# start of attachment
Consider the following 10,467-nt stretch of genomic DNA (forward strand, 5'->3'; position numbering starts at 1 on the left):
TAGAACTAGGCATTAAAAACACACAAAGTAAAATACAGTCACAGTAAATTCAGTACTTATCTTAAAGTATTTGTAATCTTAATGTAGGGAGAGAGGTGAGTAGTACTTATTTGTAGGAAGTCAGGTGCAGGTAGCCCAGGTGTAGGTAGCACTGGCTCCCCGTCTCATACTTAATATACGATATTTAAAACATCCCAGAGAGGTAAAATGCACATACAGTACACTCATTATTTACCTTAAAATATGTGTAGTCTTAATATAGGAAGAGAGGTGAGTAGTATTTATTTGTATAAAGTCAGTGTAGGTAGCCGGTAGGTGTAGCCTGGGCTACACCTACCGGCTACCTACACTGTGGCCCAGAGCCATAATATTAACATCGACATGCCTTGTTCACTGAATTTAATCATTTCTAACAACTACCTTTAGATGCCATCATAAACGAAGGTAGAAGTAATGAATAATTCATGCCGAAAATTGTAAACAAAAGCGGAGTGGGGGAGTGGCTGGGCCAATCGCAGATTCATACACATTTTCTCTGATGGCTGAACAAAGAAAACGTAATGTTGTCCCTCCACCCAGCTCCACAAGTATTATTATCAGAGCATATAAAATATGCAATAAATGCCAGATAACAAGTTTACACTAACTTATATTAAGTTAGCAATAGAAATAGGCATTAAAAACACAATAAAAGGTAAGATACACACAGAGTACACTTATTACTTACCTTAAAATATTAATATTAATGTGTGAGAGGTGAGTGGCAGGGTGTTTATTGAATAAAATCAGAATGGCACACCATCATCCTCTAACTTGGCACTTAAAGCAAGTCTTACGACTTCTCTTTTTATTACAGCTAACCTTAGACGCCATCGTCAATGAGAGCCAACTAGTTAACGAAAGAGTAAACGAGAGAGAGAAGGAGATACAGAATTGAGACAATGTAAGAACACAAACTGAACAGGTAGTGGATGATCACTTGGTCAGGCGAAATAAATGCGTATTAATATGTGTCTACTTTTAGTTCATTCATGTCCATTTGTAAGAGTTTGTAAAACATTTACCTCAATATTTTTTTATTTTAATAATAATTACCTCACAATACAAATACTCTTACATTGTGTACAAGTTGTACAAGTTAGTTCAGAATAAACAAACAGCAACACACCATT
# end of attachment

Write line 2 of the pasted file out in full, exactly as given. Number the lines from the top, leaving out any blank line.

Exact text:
TAGAACTAGGCATTAAAAACACACAAAGTAAAATACAGTCACAGTAAATTCAGTACTTATCTTAAAGTATTTGTAATCTTAATGTAGGGAGAGAGGTGAGTAGTACTTATTTGTAGGAAGTCAGGTGCAGGTAGCCCAGGTGTAGGTAGCACTGGCTCCCCGTCTCATACTTAATATACGATATTTAAAACATCCCAGAGAGGTAAAATGCACATACAGTACACTCATTATTTACCTTAAAATATGTGTAGTCTTAATATAGGAAGAGAGGTGAGTAGTATTTATTTGTATAAAGTCAGTGTAGGTAGCCGGTAGGTGTAGCCTGGGCTACACCTACCGGCTACCTACACTGTGGCCCAGAGCCATAATATTAACATCGACATGCCTTGTTCACTGAATTTAATCATTTCTAACAACTACCTTTAGATGCCATCATAAACGAAGGTAGAAGTAATGAATAATTCATGCCGAAAATTGTAAACAAAAGCGGAGTGGGGGAGTGGCTGGGCCAATCGCAGATTCATACACATTTTCTCTGATGGCTGAACAAAGAAAACGTAATGTTGTCCCTCCACCCAGCTCCACAAGTATTATTATCAGAGCATATAAAATATGCAATAAATGCCAGATAACAAGTTTACACTAACTTATATTAAGTTAGCAATAGAAATAGGCATTAAAAACACAATAAAAGGTAAGATACACACAGAGTACACTTATTACTTACCTTAAAATATTAATATTAATGTGTGAGAGGTGAGTGGCAGGGTGTTTATTGAATAAAATCAGAATGGCACACCATCATCCTCTAACTTGGCACTTAAAGCAAGTCTTACGACTTCTCTTTTTATTACAGCTAACCTTAGACGCCATCGTCAATGAGAGCCAACTAGTTAACGAAAGAGTAAACGAGAGAGAGAAGGAGATACAGAATTGAGACAATGTAAGAACACAAACTGAACAGGTAGTGGATGATCACTTGGTCAGGCGAAATAAATGCGTATTAATATGTGTCTACTTTTAGTTCATTCATGTCCATTTGTAAGAGTTTGTAAAACATTTACCTCAATATTTTTTTATTTTAATAATAATTACCTCACAATACAAATACTCTTACATTGTGTACAAGTTGTACAAGTTAGTTCAGAATAAACAAACAGCAACACACCATT